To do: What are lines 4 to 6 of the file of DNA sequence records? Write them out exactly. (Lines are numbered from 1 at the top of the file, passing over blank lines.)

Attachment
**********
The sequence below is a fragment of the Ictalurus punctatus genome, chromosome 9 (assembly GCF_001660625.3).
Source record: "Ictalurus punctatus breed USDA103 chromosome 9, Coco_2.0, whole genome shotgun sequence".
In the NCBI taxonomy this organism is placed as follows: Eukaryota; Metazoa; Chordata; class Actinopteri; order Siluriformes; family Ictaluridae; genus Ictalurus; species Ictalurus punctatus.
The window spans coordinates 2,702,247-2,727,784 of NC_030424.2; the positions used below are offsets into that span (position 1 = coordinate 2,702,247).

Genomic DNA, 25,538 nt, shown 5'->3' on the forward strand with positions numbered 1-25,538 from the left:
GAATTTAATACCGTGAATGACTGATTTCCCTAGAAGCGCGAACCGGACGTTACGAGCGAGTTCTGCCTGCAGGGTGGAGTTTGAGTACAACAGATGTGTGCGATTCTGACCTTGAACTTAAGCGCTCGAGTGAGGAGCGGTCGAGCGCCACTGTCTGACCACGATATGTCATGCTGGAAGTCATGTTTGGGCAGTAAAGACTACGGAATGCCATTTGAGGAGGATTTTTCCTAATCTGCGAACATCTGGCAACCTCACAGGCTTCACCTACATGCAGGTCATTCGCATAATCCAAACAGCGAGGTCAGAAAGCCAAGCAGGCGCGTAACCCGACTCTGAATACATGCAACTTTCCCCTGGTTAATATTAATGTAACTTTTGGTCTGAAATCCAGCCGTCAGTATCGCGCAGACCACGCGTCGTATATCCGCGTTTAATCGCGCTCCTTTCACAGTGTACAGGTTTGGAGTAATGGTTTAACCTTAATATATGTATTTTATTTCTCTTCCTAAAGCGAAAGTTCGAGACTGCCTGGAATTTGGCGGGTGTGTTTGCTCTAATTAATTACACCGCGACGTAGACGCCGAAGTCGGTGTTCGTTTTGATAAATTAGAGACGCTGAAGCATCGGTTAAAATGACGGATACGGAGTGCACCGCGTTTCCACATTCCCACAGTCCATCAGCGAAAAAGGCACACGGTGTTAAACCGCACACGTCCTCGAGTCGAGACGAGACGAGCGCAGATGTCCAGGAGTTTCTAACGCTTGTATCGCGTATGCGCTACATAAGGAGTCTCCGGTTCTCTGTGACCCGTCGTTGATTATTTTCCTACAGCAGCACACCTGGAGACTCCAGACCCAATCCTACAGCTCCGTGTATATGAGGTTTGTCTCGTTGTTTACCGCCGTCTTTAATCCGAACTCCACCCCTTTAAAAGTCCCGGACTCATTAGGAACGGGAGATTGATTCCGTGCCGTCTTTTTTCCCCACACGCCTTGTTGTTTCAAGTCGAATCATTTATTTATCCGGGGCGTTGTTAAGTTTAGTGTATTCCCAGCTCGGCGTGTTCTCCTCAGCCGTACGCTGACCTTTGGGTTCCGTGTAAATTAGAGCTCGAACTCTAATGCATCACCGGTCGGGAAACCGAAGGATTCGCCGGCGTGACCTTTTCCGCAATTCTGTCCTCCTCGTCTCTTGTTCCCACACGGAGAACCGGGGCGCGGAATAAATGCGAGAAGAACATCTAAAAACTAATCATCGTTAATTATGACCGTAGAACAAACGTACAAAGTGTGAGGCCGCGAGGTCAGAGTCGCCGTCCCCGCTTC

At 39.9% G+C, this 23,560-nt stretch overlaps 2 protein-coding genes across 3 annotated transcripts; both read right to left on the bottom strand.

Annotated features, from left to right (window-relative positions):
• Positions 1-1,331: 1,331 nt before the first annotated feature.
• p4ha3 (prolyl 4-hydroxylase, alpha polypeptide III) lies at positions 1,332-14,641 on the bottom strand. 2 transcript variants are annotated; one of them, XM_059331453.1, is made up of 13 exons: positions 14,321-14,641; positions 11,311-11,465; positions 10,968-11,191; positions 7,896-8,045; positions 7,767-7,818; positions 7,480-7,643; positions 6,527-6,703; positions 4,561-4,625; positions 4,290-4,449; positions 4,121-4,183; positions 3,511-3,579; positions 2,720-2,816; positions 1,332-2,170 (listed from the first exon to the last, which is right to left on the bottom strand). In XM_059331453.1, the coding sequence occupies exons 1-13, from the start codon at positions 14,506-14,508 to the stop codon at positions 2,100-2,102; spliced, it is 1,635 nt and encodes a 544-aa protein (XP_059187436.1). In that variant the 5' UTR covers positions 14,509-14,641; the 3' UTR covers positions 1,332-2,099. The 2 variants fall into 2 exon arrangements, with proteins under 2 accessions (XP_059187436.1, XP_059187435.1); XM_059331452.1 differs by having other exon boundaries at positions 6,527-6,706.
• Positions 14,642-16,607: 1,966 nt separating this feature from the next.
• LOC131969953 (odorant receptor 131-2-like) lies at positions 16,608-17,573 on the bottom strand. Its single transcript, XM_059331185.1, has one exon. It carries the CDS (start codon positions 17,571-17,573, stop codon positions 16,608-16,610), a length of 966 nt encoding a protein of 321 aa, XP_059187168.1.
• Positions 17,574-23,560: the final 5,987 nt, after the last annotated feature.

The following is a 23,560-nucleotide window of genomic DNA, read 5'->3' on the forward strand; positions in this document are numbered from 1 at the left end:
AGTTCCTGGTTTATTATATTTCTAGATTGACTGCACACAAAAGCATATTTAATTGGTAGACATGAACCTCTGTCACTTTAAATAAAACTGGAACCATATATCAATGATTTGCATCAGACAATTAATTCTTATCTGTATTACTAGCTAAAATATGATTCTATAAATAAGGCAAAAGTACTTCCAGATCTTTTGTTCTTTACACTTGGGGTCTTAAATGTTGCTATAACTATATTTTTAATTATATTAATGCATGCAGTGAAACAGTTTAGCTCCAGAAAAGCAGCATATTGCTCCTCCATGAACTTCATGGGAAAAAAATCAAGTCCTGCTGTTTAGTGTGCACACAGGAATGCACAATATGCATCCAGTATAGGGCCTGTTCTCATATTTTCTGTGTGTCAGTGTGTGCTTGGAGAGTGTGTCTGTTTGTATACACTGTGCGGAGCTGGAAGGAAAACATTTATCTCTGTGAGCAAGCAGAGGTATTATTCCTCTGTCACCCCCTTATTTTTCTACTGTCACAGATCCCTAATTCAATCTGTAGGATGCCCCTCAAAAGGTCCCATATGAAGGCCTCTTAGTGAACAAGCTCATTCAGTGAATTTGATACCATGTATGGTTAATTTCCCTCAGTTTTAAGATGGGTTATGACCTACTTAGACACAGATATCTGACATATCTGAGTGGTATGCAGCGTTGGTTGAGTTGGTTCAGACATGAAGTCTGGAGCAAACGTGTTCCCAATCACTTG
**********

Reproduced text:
The window spans coordinates 2,702,247-2,727,784 of NC_030424.2; the positions used below are offsets into that span (position 1 = coordinate 2,702,247).

Genomic DNA, 25,538 nt, shown 5'->3' on the forward strand with positions numbered 1-25,538 from the left:
GAATTTAATACCGTGAATGACTGATTTCCCTAGAAGCGCGAACCGGACGTTACGAGCGAGTTCTGCCTGCAGGGTGGAGTTTGAGTACAACAGATGTGTGCGATTCTGACCTTGAACTTAAGCGCTCGAGTGAGGAGCGGTCGAGCGCCACTGTCTGACCACGATATGTCATGCTGGAAGTCATGTTTGGGCAGTAAAGACTACGGAATGCCATTTGAGGAGGATTTTTCCTAATCTGCGAACATCTGGCAACCTCACAGGCTTCACCTACATGCAGGTCATTCGCATAATCCAAACAGCGAGGTCAGAAAGCCAAGCAGGCGCGTAACCCGACTCTGAATACATGCAACTTTCCCCTGGTTAATATTAATGTAACTTTTGGTCTGAAATCCAGCCGTCAGTATCGCGCAGACCACGCGTCGTATATCCGCGTTTAATCGCGCTCCTTTCACAGTGTACAGGTTTGGAGTAATGGTTTAACCTTAATATATGTATTTTATTTCTCTTCCTAAAGCGAAAGTTCGAGACTGCCTGGAATTTGGCGGGTGTGTTTGCTCTAATTAATTACACCGCGACGTAGACGCCGAAGTCGGTGTTCGTTTTGATAAATTAGAGACGCTGAAGCATCGGTTAAAATGACGGATACGGAGTGCACCGCGTTTCCACATTCCCACAGTCCATCAGCGAAAAAGGCACACGGTGTTAAACCGCACACGTCCTCGAGTCGAGACGAGACGAGCGCAGATGTCCAGGAGTTTCTAACGCTTGTATCGCGTATGCGCTACATAAGGAGTCTCCGGTTCTCTGTGACCCGTCGTTGATTATTTTCCTACAGCAGCACACCTGGAGACTCCAGACCCAATCCTACAGCTCCGTGTATATGAGGTTTGTCTCGTTGTTTACCGCCGTCTTTAATCCGAACTCCACCCCTTTAAAAGTCCCGGACTCATTAGGAACGGGAGATTGATTCCGTGCCGTCTTTTTTCCCCACACGCCTTGTTGTTTCAAGTCGAATCATTTATTTATCCGGGGCGTTGTTAAGTTTAGTGTATTCCCAGCTCGGCGTGTTCTCCTCAGCCGTACGCTGACCTTTGGGTTCCGTGTAAATTAGAGCTCGAACTCTAATGCATCACCGGTCGGGAAACCGAAGGATTCGCCGGCGTGACCTTTTCCGCAATTCTGTCCTCCTCGTCTCTTGTTCCCACACGGAGAACCGGGGCGCGGAATAAATGCGAGAAGAACATCTAAAAACTAATCATCGTTAATTATGACCGTAGAACAAACGTACAAAGTGTGAGGCCGCGAGGTCAGAGTCGCCGTCCCCGCTTC